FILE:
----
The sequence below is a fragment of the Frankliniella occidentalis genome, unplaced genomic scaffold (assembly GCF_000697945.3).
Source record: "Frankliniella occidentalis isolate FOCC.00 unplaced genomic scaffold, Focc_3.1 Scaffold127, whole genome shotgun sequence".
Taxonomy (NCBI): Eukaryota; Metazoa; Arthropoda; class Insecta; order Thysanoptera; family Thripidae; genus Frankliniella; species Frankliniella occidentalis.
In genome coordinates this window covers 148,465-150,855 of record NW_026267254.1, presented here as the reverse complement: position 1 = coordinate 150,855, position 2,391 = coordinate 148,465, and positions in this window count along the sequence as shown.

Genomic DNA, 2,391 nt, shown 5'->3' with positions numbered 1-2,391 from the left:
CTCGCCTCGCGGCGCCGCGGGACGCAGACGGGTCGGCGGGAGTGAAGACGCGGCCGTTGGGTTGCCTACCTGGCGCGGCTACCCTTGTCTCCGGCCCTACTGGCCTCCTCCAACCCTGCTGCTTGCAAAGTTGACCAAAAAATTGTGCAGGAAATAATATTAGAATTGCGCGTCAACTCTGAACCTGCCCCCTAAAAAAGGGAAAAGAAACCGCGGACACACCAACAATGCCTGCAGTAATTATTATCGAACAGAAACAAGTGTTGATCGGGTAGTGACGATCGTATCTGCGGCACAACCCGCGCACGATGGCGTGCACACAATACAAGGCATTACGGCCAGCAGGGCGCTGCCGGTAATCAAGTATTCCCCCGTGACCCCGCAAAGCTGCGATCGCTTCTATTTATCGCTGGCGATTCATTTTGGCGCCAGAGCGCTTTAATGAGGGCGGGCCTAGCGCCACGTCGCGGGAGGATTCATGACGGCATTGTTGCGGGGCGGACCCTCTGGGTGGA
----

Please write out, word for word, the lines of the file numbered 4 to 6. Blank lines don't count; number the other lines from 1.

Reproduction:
In genome coordinates this window covers 148,465-150,855 of record NW_026267254.1, presented here as the reverse complement: position 1 = coordinate 150,855, position 2,391 = coordinate 148,465, and positions in this window count along the sequence as shown.

Genomic DNA, 2,391 nt, shown 5'->3' with positions numbered 1-2,391 from the left:
CTCGCCTCGCGGCGCCGCGGGACGCAGACGGGTCGGCGGGAGTGAAGACGCGGCCGTTGGGTTGCCTACCTGGCGCGGCTACCCTTGTCTCCGGCCCTACTGGCCTCCTCCAACCCTGCTGCTTGCAAAGTTGACCAAAAAATTGTGCAGGAAATAATATTAGAATTGCGCGTCAACTCTGAACCTGCCCCCTAAAAAAGGGAAAAGAAACCGCGGACACACCAACAATGCCTGCAGTAATTATTATCGAACAGAAACAAGTGTTGATCGGGTAGTGACGATCGTATCTGCGGCACAACCCGCGCACGATGGCGTGCACACAATACAAGGCATTACGGCCAGCAGGGCGCTGCCGGTAATCAAGTATTCCCCCGTGACCCCGCAAAGCTGCGATCGCTTCTATTTATCGCTGGCGATTCATTTTGGCGCCAGAGCGCTTTAATGAGGGCGGGCCTAGCGCCACGTCGCGGGAGGATTCATGACGGCATTGTTGCGGGGCGGACCCTCTGGGTGGA